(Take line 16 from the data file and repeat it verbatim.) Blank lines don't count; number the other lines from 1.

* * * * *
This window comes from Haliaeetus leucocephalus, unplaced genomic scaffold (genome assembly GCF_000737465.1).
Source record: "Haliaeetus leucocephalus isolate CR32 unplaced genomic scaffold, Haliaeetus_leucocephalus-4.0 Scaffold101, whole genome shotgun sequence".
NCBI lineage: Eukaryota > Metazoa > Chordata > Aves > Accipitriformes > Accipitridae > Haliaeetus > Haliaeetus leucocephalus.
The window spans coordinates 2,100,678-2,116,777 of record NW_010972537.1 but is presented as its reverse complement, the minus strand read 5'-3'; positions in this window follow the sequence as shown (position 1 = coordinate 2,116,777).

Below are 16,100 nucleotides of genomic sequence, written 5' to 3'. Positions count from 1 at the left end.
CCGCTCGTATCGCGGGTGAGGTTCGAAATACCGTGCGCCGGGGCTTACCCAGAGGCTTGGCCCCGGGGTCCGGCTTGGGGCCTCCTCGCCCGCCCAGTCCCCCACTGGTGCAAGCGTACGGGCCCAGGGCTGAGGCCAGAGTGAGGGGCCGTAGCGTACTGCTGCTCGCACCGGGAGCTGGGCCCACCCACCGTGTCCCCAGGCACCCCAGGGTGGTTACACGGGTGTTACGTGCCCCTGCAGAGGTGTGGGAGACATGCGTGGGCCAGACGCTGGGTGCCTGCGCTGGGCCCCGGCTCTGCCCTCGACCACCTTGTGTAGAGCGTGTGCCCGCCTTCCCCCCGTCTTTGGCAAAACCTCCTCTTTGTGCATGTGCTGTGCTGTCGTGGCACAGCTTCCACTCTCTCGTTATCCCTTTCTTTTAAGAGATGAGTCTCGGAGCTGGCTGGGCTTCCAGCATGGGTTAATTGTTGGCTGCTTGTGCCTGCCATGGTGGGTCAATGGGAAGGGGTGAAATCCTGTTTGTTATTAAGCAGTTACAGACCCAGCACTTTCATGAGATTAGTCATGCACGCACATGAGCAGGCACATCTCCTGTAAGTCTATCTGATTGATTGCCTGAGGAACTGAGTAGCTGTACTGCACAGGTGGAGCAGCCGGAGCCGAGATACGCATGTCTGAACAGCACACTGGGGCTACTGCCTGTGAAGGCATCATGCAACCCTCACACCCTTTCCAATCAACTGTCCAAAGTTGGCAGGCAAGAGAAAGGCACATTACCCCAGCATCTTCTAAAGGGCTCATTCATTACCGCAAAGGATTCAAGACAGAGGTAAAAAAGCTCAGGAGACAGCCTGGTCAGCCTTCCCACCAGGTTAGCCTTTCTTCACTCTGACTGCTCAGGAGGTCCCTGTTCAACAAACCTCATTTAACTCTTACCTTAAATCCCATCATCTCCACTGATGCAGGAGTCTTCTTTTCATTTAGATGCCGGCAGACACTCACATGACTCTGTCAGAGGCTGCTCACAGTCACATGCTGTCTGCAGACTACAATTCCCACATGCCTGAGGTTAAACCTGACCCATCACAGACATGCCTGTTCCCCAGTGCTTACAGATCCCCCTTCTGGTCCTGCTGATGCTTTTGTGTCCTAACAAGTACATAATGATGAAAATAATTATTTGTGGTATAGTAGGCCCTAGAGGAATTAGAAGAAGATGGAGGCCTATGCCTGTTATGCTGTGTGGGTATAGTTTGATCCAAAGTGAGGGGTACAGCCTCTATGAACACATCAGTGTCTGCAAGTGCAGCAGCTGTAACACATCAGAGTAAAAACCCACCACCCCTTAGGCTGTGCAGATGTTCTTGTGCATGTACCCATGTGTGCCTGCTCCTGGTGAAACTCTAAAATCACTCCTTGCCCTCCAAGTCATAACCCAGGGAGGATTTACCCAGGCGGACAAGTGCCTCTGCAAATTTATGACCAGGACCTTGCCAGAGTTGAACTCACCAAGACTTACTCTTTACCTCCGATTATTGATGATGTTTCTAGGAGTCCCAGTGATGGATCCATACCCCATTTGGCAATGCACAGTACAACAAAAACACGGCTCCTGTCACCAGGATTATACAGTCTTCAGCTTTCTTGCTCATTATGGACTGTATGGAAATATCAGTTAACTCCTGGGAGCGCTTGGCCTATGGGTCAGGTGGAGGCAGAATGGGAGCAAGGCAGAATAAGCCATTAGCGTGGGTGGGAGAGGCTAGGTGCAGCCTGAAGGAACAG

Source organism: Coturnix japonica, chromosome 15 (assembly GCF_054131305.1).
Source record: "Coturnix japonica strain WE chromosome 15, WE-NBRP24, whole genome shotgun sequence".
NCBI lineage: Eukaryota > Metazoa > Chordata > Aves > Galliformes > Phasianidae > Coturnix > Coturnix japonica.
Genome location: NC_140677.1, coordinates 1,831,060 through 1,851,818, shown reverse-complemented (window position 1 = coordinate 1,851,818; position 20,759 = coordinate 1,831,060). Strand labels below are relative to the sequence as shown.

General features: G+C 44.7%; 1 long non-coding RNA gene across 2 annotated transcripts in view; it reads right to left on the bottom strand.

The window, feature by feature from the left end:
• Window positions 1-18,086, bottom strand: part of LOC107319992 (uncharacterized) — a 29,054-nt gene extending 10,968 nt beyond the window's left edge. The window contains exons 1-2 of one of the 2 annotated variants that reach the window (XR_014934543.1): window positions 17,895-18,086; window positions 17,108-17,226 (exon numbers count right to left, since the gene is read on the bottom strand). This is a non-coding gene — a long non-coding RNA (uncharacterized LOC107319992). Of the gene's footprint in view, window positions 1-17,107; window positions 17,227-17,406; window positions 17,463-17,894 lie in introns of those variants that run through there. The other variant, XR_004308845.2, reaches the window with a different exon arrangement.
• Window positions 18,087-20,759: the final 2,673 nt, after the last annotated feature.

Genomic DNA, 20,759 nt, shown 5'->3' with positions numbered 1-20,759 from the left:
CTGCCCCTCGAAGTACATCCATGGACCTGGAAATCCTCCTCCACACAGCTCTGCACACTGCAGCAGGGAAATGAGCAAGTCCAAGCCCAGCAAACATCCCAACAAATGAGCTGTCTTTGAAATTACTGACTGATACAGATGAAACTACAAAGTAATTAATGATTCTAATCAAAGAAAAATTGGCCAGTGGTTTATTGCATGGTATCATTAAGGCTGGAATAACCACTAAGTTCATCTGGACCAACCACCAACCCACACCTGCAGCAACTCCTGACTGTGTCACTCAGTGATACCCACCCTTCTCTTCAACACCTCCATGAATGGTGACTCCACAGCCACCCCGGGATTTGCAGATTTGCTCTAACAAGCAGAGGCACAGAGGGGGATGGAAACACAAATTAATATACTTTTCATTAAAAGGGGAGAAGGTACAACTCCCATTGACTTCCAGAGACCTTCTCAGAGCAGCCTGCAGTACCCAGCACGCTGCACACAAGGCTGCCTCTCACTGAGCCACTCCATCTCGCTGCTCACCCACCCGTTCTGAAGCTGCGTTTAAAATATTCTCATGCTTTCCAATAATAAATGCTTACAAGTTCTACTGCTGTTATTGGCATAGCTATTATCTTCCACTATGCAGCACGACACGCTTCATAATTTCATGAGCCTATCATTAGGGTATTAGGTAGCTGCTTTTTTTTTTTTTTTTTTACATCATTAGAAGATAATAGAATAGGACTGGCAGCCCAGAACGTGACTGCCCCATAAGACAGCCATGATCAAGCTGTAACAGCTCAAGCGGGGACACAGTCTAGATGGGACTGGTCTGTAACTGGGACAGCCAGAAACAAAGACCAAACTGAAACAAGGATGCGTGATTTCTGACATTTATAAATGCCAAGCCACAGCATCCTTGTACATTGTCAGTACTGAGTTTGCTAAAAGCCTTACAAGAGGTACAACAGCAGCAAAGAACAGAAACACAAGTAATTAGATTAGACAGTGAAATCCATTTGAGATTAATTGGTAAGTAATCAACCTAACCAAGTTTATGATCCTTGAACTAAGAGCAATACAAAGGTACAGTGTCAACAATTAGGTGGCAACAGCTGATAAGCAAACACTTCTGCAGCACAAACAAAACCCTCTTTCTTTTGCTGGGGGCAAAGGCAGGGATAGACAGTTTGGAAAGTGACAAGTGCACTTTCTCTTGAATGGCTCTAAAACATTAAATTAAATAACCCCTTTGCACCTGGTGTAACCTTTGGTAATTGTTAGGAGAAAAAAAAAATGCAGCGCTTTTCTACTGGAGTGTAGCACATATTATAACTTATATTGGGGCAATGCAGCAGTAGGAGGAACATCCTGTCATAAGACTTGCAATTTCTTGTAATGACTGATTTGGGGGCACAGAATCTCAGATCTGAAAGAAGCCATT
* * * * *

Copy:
CTGCCCCTCGAAGTACATCCATGGACCTGGAAATCCTCCTCCACACAGCTCTGCACACTGCAGCAGGGAAATGAGCAAGTCCAAGCCCAGCAAACATCCCAACAAATGAGCTGTCTTTGAAATTACTGACTGATACAGATGAAACTACAAAGTAATTAATGATTCTAATCAAAGAAAAATTGGCCAGTGGTTTATTGCATGGTATCATTAAGGCTGGAATAACCACTAAGTTCATCTGGACCAACCACCAACCCACACCTGCAGCAACTCCTGACTGTGTCACTCAGTGATACCCACCCTTCTCTTCAACACCTCCATGAATGGTGACTCCACAGCCACCCCGGGATTTGCAGATTTGCTCTAACAAGCAGAGGCACAGAGGGGGATGGAAACACAAATTAATATACTTTTCATTAAAAGGGGAGAAGGTACAACTCCCATTGACTTCCAGAGACCTTCTCAGAGCAGCCTGCAGTACCCAGCACGCTGCACACAAGGCTGCCTCTCACTGAGCCACTCCATCTCGCTGCTCACCCACCCGTTCTGAAGCTGCGTTTAAAATATTCTCATGCTTTCCAATAATAAATGCTTACAAGTTCTACTGCTGTTATTGGCATAGCTATTATCTTCCACTATGCAGCACGACACGCTTCATAATTTCATGAGCCTATCATTAGGGTATTAGGTAGCTGCTTTTTTTTTTTTTTTTTTACATCATTAGAAGATAATAGAATAGGACTGGCAGCCCAGAACGTGACTGCCCCATAAGACAGCCATGATCAAGCTGTAACAGCTCAAGCGGGGACACAGTCTAGATGGGACTGGTCTGTAACTGGGACAGCCAGAAACAAAGACCAAACTGAAACAAGGATGCGTGATTTCTGACATTTATAAATGCCAAGCCACAGCATCCTTGTACATTGTCAGTACTGAGTTTGCTAAAAGCCTTACAAGAGGTACAACAGCAGCAAAGAACAGAAACACAAGTAATTAGATTAGACAGTGAAATCCATTTGAGATTAATTGGTAAGTAATCAACCTAACCAAGTTTATGATCCTTGAACTAAGAGCAATACAAAGGTACAGTGTCAACAATTAGGTGGCAACAGCTGATAAGCAAACACTTCTGCAGCACAAACAAAACCCTCTTTCTTTTGCTGGGGGCAAAGGCAGGGATAGACAGTTTGGAAAGTGACAAGTGCACTTTCTCTTGAATGGCTCTAAAACATTAAATTAAATAACCCCTTTGCACCTGGTGTAACCTTTGGTAATTGTTAGGAGAAAAAAAAAATGCAGCGCTTTTCTACTGGAGTGTAGCACATATTATAACTTATATTGGGGCAATGCAGCAGTAGGAGGAACATCCTGTCATAAGACTTGCAATTTCTTGTAATGACTGATTTGGGGGCACAGAATCTCAGATCTGAAAGAAGCCATT